Core Molding Technologies Inc’s (AMEX:CMT) most recent return on equity was a substandard 6.85% relative to its industry performance of 14.58% over the past year. An investor may attribute an inferior ROE to a relatively inefficient performance, and whilst this can often be the case, knowing the nuts and bolts of the ROE calculation may change that perspective and give you a deeper insight into CMT’s past performance. Metrics such as financial leverage can impact the level of ROE which in turn can affect the sustainability of CMT’s returns. Let me show you what I mean by this. See our latest analysis for CMT
Breaking down Return on Equity
Firstly, Return on Equity, or ROE, is simply the percentage of last years’ earning against the book value of shareholders’ equity. For example, if CMT invests $1 in the form of equity, it will generate $0.07 in earnings from this. In most cases, a higher ROE is preferred; however, there are many other factors we must consider prior to making any investment decisions.
Return on Equity = Net Profit ÷ Shareholders Equity
Returns are usually compared to costs to measure the efficiency of capital. CMT’s cost of equity is 10.39%. This means CMT’s returns actually do not cover its own cost of equity, with a discrepancy of -3.53%. This isn’t sustainable as it implies, very simply, that the company pays more for its capital than what it generates in return. ROE can be dissected into three distinct ratios: net profit margin, asset turnover, and financial leverage. This is called the Dupont Formula:
ROE = profit margin × asset turnover × financial leverage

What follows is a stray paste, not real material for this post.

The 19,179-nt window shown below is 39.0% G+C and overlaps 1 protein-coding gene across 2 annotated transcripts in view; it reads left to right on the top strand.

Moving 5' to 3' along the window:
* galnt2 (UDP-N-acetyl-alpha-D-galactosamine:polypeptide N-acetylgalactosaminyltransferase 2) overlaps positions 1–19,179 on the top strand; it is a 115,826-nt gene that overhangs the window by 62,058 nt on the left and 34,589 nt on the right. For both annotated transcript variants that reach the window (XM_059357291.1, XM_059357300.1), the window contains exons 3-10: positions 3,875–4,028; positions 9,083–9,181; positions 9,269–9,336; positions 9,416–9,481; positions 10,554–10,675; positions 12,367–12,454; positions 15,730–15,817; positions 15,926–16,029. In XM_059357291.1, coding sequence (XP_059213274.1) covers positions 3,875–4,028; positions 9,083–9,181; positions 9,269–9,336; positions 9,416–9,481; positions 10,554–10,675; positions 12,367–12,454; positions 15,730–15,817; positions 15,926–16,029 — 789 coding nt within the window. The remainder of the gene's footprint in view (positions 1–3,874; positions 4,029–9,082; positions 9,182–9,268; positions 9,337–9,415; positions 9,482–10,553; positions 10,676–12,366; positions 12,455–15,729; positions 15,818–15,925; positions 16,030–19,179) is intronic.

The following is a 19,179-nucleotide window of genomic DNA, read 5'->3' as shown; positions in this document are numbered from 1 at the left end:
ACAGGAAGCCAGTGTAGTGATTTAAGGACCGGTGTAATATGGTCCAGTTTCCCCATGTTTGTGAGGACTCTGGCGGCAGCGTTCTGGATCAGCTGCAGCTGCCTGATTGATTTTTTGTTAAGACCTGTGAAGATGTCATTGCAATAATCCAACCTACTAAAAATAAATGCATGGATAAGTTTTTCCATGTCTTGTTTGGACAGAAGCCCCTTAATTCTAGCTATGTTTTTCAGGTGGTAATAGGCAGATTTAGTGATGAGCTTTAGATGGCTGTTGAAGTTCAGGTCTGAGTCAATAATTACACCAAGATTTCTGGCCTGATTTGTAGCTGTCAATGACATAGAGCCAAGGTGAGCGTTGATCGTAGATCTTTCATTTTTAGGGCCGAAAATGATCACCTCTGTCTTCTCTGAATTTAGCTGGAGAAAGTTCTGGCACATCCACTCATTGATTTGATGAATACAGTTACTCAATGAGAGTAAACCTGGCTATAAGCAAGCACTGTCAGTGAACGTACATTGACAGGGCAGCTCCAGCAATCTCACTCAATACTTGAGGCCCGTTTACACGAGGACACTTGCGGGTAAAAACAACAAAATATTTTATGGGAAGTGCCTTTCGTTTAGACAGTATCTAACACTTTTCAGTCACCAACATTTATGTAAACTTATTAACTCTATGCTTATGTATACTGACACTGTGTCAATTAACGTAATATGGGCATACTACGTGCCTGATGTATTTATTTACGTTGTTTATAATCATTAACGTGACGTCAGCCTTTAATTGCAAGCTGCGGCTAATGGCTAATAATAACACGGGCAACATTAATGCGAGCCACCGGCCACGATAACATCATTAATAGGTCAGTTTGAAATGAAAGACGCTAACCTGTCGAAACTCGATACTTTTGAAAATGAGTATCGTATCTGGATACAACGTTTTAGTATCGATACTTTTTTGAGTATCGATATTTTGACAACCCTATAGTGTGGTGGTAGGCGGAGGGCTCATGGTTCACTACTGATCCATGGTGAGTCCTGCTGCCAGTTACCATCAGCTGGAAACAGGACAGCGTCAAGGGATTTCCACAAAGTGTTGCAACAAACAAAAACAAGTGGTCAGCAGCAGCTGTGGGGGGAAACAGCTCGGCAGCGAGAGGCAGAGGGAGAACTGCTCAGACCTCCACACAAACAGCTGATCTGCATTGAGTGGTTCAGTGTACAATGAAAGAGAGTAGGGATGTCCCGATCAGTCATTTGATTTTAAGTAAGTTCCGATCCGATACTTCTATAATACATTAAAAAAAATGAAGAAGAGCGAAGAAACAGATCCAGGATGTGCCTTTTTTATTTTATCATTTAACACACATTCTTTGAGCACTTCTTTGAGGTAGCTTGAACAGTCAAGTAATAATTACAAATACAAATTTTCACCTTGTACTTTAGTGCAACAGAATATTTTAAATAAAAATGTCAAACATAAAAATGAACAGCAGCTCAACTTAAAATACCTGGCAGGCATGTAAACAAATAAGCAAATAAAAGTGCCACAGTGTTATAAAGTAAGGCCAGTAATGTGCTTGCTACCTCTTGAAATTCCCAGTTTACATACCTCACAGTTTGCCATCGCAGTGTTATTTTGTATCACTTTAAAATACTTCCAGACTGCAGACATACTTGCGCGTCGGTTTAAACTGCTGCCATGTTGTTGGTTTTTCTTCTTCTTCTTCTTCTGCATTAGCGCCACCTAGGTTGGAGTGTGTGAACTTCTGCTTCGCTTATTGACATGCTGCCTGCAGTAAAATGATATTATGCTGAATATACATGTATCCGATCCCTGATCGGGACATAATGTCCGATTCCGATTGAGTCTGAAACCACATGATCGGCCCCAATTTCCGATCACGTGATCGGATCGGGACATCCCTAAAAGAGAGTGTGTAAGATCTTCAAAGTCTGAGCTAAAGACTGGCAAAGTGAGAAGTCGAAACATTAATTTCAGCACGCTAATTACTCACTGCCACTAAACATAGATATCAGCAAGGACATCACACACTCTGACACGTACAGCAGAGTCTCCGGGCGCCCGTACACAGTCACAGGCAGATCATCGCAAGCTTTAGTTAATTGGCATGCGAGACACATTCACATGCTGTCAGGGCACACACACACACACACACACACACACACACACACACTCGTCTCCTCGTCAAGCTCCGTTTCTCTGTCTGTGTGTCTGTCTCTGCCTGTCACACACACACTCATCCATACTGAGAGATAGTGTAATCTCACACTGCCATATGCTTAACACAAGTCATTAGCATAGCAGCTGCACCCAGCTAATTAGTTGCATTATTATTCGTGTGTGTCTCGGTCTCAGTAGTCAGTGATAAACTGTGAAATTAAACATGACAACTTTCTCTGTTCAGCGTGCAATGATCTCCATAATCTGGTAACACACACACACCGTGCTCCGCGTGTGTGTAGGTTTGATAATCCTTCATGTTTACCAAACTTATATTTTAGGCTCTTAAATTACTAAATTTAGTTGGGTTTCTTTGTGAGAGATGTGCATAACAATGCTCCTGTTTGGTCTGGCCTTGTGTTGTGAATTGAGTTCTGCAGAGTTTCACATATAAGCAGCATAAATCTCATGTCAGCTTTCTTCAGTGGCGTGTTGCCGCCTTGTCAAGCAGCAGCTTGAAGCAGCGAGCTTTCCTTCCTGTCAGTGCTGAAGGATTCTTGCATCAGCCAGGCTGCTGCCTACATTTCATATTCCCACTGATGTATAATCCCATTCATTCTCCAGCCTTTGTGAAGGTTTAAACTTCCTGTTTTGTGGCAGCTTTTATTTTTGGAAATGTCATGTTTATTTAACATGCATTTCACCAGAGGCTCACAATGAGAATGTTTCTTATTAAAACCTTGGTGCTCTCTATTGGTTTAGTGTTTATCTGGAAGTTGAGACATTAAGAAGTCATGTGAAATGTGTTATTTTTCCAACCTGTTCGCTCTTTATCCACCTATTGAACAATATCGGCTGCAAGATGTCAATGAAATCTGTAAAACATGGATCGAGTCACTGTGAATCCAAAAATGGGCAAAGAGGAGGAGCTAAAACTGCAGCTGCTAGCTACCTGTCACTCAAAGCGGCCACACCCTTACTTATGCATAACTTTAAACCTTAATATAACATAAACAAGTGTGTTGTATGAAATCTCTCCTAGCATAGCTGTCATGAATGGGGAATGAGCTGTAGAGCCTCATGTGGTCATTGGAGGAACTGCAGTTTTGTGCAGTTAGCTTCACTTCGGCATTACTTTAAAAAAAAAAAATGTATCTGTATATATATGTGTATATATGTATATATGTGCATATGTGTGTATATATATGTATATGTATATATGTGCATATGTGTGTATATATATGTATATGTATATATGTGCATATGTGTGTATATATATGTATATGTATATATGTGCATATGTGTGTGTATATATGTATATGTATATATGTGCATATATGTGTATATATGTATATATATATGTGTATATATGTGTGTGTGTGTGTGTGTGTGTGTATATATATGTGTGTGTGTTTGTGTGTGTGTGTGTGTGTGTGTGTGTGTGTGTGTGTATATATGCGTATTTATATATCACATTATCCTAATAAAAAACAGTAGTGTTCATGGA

ROE = (annual net profit ÷ sales) × (sales ÷ assets) × (assets ÷ shareholders’ equity)
ROE = annual net profit ÷ shareholders’ equity
Essentially, profit margin shows how much money the company makes after paying for all its expenses. The other component, asset turnover, illustrates how much revenue CMT can make from its asset base. And finally, financial leverage is simply how much of assets are funded by equity, which exhibits how sustainable CMT’s capital structure is. Since ROE can be inflated by excessive debt, we need to examine CMT’s debt-to-equity level. The debt-to-equity ratio currently stands at a low 7.35%, meaning CMT still has headroom to borrow debt to increase profits.
What this means for you:
Are you a shareholder? CMT’s ROE is underwhelming relative to the industry average, and its returns were also not strong enough to cover its own cost of equity. Since its existing ROE is not fuelled by unsustainable debt, investors shouldn’t give up as CMT still has capacity to improve shareholder returns by borrowing to invest in new projects in the future. If you’re looking for new ideas for high-returning stocks, you should take a look at our free platform to see the list of stocks with Return on Equity over 20%.
Are you a potential investor? If you are considering investing in CMT, basing your decision on ROE alone is certainly not sufficient. I recommend you do additional fundamental analysis by looking through our most recent infographic report on Core Molding Technologies to help you make a more informed investment decision.
To help readers see pass the short term volatility of the financial market, we aim to bring you a long-term focused research analysis purely driven by fundamental data. Note that our analysis does not factor in the latest price sensitive company announcements.
The author is an independent contributor and at the time of publication had no position in the stocks mentioned.